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An inside look at how Washington works
Seventeen graduating cadets from the Furman Reserve Officer Training Corps (ROTC) got an inside view of the workings of Washington, D.C., during a special trip April 7-10 hosted by former Furman ROTC instructor and retired Army Captain Mike Pasquarett.
Twelve cadets from Furman, joined by five from North Greenville University (whose program is affiliated with Furman), visited the Pentagon, the Brookings Institution and Capitol Hill, where they learned about the policies and procedures of the national security community at the highest levels. The trip, the first of its kind, was funded by Pasquarett and Bill Mayville ’76.
The idea for the trip, called “How Washington Works,” came from a course Pasquarett taught at the Army War College in Carlisle, Pa., to lieutenant colonels and colonels, in which he explained how national security strategy is developed and how Pentagon leaders turn the strategy into international military cooperation and engagements. “The overwhelming response from these senior leaders was, ‘I wish I learned this earlier in my career’,” Pasquarett said.
He didn’t want Furman cadets to have to wait. “You need to know the players. You need to know the process,” said Pasquarett, who began planning the program during a meeting last year with Mayville, one of his former ROTC students.
Pasquarett, an assistant professor of military science at Furman from 1975 to 1978, came to campus in March to teach the first part of “How Washington Works.” He drew from his three decades in the U.S. military and his 12 years as a teacher at the Army War College. The mini-course at Furman covered defense policy and strategy, national security organization from platoon leaders to the President, the influence of the Washington think tank community, and Defense Department interactions with Congress.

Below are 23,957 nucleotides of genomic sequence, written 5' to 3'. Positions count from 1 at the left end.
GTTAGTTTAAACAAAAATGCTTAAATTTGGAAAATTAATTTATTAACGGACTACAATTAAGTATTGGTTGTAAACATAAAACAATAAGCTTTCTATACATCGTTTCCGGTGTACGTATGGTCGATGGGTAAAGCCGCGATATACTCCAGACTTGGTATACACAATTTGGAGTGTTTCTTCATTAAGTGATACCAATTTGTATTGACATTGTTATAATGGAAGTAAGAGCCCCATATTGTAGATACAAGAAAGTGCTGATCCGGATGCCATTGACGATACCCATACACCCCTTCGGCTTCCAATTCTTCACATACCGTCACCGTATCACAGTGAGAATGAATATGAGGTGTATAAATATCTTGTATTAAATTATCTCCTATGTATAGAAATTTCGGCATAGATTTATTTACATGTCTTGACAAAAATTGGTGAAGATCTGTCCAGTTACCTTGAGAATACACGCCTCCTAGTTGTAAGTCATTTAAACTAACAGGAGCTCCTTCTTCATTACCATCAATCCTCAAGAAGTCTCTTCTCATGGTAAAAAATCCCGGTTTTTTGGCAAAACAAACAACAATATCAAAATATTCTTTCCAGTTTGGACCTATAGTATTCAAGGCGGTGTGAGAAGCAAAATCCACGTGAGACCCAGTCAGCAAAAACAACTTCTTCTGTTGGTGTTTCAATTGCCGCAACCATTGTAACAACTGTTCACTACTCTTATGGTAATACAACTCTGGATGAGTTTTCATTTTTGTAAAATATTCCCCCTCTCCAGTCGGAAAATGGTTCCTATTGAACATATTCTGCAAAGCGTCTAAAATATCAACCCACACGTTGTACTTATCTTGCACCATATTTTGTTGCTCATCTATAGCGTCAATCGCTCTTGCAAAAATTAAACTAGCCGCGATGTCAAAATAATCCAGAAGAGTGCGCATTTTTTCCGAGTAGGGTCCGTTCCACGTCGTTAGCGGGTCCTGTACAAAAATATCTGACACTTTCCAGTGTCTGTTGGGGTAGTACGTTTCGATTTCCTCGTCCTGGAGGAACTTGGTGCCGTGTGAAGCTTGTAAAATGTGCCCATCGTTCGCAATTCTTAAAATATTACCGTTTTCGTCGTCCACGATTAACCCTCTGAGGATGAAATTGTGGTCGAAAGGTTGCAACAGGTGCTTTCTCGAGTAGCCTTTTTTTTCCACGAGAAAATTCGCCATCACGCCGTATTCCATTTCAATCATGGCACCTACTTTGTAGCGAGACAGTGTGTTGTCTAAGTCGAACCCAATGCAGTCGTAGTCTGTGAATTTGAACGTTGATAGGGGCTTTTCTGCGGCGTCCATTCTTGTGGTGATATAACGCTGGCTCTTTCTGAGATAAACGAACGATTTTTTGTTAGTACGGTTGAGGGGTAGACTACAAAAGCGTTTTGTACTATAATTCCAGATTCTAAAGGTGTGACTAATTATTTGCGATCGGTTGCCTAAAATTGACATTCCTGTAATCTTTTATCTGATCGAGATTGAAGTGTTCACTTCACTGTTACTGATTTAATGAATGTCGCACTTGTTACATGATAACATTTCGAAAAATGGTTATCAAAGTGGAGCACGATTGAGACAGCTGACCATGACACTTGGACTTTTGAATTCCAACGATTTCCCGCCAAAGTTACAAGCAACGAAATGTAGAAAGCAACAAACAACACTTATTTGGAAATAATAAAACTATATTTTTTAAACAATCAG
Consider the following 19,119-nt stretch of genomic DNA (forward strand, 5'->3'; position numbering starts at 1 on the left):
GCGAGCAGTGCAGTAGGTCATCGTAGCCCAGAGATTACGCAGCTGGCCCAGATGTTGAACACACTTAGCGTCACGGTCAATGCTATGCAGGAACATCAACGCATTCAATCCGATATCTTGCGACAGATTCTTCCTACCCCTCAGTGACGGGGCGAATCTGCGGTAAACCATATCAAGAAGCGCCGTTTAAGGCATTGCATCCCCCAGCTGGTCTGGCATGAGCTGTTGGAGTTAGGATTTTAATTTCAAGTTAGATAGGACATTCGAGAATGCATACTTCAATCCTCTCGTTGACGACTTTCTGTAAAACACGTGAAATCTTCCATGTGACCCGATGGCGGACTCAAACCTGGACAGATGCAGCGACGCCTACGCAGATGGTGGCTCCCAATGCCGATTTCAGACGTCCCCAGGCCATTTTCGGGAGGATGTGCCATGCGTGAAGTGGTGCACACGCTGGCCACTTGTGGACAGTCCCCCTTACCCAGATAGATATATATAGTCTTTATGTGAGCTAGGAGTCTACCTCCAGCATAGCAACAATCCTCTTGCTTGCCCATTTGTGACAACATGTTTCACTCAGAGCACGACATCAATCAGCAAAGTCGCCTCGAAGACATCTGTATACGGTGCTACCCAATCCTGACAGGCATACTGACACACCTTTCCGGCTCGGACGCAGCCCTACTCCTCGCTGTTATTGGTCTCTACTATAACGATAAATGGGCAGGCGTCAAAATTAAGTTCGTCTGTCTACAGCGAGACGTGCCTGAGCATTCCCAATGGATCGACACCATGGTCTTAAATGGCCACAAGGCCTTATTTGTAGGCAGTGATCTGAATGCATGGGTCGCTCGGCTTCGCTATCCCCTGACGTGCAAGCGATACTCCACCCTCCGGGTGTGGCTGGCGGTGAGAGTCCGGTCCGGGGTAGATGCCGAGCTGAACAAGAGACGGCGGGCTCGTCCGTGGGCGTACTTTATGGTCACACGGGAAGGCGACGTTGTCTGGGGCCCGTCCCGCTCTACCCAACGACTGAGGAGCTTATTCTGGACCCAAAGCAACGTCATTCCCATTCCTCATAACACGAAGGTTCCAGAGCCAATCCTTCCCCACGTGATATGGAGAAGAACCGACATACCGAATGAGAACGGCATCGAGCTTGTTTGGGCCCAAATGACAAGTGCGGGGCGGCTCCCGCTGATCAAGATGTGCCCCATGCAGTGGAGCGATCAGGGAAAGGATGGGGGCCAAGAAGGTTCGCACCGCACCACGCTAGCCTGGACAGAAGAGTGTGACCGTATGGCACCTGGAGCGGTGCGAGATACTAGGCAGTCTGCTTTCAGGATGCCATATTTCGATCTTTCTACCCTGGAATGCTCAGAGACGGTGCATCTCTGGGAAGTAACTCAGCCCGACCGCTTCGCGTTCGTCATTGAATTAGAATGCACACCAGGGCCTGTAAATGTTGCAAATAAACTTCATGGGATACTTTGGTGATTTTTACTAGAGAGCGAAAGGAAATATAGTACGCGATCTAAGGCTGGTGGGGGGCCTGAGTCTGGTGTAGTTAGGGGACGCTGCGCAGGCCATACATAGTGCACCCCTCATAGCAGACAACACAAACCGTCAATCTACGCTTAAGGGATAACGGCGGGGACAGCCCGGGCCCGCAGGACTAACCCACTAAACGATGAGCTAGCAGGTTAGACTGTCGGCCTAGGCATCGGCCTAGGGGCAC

While in Washington the students were able to experience the system up close and personal. The cadets, joined by Lieutenant Colonel Tom Gilleran and Master Sergeant Luis Fragoso of the university’s Department of Military Science, also rubbed shoulders with Furman alumni serving in important positions in the federal government. They visited the Deputy of Program Analysis and Evaluation, Brigadier General James Pasquarette ’83; Colonel John Fant ’86, Chief of the Readiness Division within the Joint Staff; and Lieutenant Colonel Rogers Stinson ’94, executive assistant within the Joint Staff.
“Being able to meet high ranking officers and hear about how policy is formed at the Pentagon reinforced the understanding that the military is the servant of the nation,” said Daniel Myles. “We serve the people, not the other way around.”
“I found the tour of the Pentagon to be a uniquely educational opportunity that revealed a new dimension to the policy and national security process,” said Emily Reilly, who was an intern with the Clare Boothe Luce Policy Institute during the spring semester. “The whole schedule was full of enriching knowledge that will aid each of us as we leave ROTC to become Army leaders.”
In addition to Myles and Reilly, the Furman participants were Brad Conway, Wilson Duty, Justin Gray, Connor Halliday, Tim Harter, Kevin Holliday, Justin Linville, Emily McComb, Alex Moore and Josh Tadlock. North Greenville was represented by Andrew Brogdon, Arthur Hampton, Brian Hancock, Brad Stickley and Charlie Wilson. All were commissioned as second lieutenants in the U.S. Army during a ceremony at Furman May 3.